Coal mine might sully T.R. park
An administrative law judge's decision to not convene a hearing in eastern North Dakota regarding a proposed South Heart coal mine is clearly within the rules, but not necessarily a wise call. Furthermore, the North Dakota Public Service Commissi...
An administrative law judge's decision to not convene a hearing in eastern North Dakota regarding a proposed South Heart coal mine is clearly within the rules, but not necessarily a wise call. Furthermore, the North Dakota Public Service Commission, while not required to conduct a session in the east, can still do so. The PSC should do just that.
The proposed mine near South Heart might seem like a local concern. It certainly is of great concern to nearby landowners. Many of them oppose the project. They are worried that ground water will be tainted, air will be polluted and the ranching and farming culture of the neighborhood will be destroyed. There also is a health worry: The coal deposit is associated with uranium deposits. Coal mine dust mixed with uranium dust can be a serious health hazard.
But because the mine would be only a few miles from Theodore Roosevelt National Park, it is a matter of statewide interest. The potential for air quality and other problems with a mine near the park is more than enough reason to offer residents in eastern North Dakota an opportunity to weigh in.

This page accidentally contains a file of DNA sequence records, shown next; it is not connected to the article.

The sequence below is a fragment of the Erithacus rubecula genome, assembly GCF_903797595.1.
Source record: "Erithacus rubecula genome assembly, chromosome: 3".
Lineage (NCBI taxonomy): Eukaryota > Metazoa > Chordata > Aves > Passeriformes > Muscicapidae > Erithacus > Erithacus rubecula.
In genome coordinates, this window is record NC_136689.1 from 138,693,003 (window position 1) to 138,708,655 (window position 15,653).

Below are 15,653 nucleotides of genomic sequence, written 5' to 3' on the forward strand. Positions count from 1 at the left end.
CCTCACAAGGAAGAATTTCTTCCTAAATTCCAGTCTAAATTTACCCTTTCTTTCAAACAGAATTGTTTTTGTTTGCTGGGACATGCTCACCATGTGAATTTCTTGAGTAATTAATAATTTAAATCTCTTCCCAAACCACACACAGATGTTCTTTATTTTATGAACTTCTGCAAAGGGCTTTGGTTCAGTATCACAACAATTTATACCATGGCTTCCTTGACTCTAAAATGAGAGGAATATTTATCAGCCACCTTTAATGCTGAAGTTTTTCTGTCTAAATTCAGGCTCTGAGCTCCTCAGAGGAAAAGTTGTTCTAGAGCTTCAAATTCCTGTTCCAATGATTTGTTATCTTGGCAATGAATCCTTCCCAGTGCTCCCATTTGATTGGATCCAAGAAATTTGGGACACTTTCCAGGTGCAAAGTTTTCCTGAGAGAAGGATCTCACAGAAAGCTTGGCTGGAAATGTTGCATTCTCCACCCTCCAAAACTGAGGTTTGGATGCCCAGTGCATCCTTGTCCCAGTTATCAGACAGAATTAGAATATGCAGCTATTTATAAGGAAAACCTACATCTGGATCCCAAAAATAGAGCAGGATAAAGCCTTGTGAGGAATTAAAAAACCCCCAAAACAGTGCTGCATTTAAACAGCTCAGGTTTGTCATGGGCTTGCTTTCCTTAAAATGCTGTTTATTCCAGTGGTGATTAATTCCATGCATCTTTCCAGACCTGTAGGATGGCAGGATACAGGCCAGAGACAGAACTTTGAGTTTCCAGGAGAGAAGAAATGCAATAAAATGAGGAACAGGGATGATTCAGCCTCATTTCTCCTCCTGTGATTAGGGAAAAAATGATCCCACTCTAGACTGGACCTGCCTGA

In his refusal to schedule an informal eastern hearing (there was one in Dickinson, and there will be a second), Administrative Law Judge Allen C. Hoberg said that another informal hearing in another location has never been done. But it's been at least 30 years since a new coal mine was proposed. Times change.
Secondly, Hoberg dismissed a request for the eastern hearing from several environmental and conservation organizations and a landowner group because, he said, their Aug. 31 request was not timely. But he made his ruling on Sept. 16 -- curiously about two weeks after the Aug. 31 letter, but just one day after he received a Sept. 15 letter from an attorney representing the coal mine company, South Heart Coal LLC. In that letter, the company opposed an informal hearing in eastern North Dakota.
Whatever conclusions can be drawn from that juxtaposition, the PSC still can call an informal hearing and take testimony from interested parties. There is nothing preventing the PSC from being serious about the "public" in its name.
If the PSC declines, residents of eastern North Dakota will have an opportunity at an Oct. 19 public meeting at 7 p.m. in the Fargo Public Library. The groups that petitioned the judge will take testimony and forward the information to the PSC. They, in effect, will be doing what the PSC and/or the judge should be doing regarding a project that is as important in Fargo as it is in South Heart.